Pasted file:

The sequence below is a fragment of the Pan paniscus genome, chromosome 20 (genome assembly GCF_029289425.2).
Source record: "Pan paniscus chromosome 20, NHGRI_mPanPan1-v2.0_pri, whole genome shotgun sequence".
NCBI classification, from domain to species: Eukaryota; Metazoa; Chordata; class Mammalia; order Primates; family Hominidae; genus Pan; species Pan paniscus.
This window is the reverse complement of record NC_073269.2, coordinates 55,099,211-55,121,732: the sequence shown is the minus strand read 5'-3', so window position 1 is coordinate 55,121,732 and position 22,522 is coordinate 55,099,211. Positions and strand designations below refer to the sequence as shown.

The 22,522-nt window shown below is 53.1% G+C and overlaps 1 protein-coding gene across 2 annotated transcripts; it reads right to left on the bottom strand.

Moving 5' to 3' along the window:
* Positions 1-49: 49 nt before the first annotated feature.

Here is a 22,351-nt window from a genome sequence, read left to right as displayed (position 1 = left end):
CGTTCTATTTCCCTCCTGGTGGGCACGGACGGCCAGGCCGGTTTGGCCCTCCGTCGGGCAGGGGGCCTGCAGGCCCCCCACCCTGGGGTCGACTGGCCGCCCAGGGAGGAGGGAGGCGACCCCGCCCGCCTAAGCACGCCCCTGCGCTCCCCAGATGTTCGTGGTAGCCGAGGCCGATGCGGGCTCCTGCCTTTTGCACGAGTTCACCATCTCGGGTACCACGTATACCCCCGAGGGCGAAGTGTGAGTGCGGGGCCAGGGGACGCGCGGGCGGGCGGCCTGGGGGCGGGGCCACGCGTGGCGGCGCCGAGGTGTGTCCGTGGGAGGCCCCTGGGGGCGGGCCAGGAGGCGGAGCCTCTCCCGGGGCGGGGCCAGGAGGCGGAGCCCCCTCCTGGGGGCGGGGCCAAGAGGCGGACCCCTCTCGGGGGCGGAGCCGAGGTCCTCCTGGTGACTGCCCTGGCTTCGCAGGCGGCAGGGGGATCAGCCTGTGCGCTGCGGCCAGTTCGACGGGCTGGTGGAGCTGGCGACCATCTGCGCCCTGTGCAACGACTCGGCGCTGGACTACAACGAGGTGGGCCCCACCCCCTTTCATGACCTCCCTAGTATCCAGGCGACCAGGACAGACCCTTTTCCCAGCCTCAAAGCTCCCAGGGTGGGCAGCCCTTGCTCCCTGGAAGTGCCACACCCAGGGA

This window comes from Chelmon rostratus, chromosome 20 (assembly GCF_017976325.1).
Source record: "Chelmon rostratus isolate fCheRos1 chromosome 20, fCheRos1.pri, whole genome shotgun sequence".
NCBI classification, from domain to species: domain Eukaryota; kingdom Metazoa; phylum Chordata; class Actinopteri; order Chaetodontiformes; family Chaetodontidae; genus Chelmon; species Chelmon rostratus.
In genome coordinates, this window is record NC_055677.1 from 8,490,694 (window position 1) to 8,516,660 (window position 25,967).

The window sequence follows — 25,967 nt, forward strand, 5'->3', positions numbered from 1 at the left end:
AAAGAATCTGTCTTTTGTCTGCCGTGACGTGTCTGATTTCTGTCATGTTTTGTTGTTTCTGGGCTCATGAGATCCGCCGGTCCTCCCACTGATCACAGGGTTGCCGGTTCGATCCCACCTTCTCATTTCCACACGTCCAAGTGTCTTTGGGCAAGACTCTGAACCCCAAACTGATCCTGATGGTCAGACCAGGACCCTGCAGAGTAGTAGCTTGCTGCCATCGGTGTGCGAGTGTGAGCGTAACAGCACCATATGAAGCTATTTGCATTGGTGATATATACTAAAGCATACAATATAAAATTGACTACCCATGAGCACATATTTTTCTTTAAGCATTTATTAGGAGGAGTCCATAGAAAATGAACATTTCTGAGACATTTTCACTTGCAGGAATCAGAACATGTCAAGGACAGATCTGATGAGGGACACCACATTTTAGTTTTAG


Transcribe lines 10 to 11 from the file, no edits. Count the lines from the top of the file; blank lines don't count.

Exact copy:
This window comes from Chelmon rostratus, chromosome 20 (assembly GCF_017976325.1).
Source record: "Chelmon rostratus isolate fCheRos1 chromosome 20, fCheRos1.pri, whole genome shotgun sequence".